The Office of the United Nations High Commissioner for Human Rights has accused Colombian security forces of using excessive force against protesters.
The United Nations said it was particularly shocked by what happened in Cali on Monday, when police said it had fired at protesters.
It is said that deaths have been reported, but some have not yet been confirmed.
On Monday, the Colombian ombudsman said at least 19 people had died during a week of anxiety over the proposed tax reform.
The Ombudsman’s office included the number of people killed first since the protests began at 17, but later revised that number to 19. But it was before a new clash that took place overnight in Colombia’s third-largest city, Cali.
Marta Hartado, a spokesman for the United Nations High Commissioner for Human Rights, said the United Nations received reports of harassment and intimidation of human rights defenders in the city, injuring and even killing protesters. ..
“What we can clearly say is that we have been reported and have witnesses of excessive use of force by guards, shooting, use of live ammunition, demonstrators beatings, and even detention.” She told reporters in Geneva. ..
People also went to the streets on Monday in the capital Bogotá, Colombia’s second largest city, Medellín, and the northern city of Bucaramanga.
What started the protest?
When the protests began on April 28, they were primarily opposed to the tax reforms currently shelved.
The government argued that reform was the key to mitigating Colombia’s economic crisis. Gross domestic product (GDP) fell 6.8% last year, the most serious accident in half a century, and the coronavirus pandemic further increased unemployment.
The proposed reforms would have lowered the salary taxable threshold and affected people with monthly salaries of P2.6 million ($ 684; £ 493) and above. It also eliminates many of the current exemptions that individuals enjoy and increases the taxes levied on businesses.
It caused anger among Colombians who had already been struck by a pandemic, and protests joined many middle-class people who were afraid to see them fall into poverty.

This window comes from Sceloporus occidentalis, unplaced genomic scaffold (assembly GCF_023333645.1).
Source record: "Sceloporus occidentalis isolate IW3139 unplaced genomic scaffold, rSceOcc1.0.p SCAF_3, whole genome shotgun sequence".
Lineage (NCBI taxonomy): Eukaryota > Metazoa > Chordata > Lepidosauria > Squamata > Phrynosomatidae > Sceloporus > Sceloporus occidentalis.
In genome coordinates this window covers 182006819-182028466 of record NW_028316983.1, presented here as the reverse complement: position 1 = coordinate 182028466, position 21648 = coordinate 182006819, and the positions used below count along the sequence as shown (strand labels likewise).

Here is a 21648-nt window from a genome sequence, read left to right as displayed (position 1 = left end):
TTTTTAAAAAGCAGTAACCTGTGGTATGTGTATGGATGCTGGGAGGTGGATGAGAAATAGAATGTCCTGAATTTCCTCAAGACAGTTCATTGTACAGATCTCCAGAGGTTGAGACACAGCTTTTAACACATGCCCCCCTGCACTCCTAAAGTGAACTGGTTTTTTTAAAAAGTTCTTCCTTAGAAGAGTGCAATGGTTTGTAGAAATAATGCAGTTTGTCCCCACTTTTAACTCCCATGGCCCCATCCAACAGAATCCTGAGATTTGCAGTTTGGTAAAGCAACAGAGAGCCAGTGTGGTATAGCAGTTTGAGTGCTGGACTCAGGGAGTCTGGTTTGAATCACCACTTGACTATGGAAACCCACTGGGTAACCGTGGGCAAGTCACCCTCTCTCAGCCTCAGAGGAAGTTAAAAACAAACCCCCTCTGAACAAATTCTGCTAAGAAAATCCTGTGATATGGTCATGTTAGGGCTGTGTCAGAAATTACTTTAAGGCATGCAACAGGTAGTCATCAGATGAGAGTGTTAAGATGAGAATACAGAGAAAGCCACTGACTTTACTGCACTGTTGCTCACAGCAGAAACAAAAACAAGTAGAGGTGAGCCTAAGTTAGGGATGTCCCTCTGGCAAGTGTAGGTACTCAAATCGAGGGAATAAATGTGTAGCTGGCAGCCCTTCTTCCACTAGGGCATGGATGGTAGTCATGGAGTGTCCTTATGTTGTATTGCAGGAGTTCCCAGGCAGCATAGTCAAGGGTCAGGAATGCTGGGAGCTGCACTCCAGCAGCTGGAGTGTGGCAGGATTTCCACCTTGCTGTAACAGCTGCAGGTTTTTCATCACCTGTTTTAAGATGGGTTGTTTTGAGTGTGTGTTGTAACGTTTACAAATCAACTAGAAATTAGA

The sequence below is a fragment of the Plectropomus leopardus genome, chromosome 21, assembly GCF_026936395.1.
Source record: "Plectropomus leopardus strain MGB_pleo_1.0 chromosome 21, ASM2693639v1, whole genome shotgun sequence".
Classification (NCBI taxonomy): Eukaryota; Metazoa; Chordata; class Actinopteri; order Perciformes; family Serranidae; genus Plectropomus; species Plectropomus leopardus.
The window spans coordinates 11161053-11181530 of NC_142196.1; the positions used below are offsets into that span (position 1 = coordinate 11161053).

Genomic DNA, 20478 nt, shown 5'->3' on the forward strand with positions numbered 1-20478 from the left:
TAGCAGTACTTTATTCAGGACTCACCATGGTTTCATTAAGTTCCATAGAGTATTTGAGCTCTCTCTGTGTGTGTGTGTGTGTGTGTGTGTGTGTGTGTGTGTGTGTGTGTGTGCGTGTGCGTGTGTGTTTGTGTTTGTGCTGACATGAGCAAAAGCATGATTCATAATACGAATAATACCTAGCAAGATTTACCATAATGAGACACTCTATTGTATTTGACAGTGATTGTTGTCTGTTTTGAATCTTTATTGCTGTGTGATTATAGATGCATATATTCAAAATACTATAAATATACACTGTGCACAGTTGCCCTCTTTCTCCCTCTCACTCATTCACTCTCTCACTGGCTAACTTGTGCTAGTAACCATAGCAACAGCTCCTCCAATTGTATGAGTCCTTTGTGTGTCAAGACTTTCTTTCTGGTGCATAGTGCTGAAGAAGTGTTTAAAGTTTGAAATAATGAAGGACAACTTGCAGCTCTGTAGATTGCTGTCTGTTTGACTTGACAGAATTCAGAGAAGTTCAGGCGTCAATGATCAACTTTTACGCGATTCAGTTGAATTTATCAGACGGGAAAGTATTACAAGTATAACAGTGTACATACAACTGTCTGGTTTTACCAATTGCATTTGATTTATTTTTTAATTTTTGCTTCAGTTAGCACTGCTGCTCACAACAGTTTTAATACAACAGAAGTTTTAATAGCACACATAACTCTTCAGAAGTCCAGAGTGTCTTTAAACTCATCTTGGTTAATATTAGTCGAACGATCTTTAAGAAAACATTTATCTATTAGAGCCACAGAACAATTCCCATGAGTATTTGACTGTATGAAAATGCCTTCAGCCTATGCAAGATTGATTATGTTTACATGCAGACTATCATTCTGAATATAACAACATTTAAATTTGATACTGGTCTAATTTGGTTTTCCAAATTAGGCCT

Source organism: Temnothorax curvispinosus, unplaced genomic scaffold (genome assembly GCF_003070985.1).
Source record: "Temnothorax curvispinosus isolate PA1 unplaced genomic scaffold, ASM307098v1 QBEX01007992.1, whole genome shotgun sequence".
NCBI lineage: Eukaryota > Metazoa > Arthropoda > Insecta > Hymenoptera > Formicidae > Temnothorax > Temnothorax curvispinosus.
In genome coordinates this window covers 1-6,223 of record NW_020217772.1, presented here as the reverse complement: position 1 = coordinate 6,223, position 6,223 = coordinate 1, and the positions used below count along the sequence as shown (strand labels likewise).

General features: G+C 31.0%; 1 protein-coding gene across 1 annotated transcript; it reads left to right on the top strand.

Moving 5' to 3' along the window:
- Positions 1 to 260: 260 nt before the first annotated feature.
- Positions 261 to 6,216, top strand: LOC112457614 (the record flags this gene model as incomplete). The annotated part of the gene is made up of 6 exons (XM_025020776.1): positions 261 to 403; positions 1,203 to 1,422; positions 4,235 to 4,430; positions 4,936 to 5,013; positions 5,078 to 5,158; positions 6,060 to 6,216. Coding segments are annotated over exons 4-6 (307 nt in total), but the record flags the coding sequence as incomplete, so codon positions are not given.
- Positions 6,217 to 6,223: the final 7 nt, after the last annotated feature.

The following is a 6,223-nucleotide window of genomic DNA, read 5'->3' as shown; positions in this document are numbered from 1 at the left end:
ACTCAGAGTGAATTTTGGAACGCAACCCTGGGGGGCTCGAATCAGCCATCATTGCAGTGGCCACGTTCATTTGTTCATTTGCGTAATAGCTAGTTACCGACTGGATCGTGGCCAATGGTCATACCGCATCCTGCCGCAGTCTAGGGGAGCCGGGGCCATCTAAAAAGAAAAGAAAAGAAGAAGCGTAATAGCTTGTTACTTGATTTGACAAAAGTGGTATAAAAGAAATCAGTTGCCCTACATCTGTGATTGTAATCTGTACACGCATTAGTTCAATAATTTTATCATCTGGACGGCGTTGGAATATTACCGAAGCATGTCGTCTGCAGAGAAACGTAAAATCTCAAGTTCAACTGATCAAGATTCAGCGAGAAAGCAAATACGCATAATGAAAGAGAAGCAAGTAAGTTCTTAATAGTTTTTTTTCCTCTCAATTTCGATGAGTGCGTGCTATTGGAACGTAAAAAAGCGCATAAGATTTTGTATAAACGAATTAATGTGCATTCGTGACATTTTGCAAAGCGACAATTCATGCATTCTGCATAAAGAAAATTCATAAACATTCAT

Why are people still on the street?
President Ivan Duque announced on Sunday that he would withdraw tax reform, but protests continue in major Colombian cities.
A group that called for protests last week convened a new national strike on Wednesday, saying that the withdrawal of tax reforms was not enough and that it also wanted to improve Colombia’s pension, health and education system.
However, many people on the streets have said they have been angry with the use of force by security forces since the president announced a U-turn on tax reform. More than 800 people have been reported injured in a clash between police and demonstrators.
Police officials say it was often police officers who were attacked in an attempt to prevent “criminal elements” from looting stores and burning buses. They say hundreds of police officers were injured and at least one was killed.
Colombian defense minister said it was blamed on demonstrations in which illegal armed groups invaded protests and plunged into turmoil and vandalism.
What is the background?
This is not the first time the anti-government movement has become fatal in Colombia.
There was anger in 2019 Teen protester Reuniclus died After being hit in the head by a police projectile.
And last September, at least seven people were killed in protests Man’s deadly taser by police In the capital Bogotá.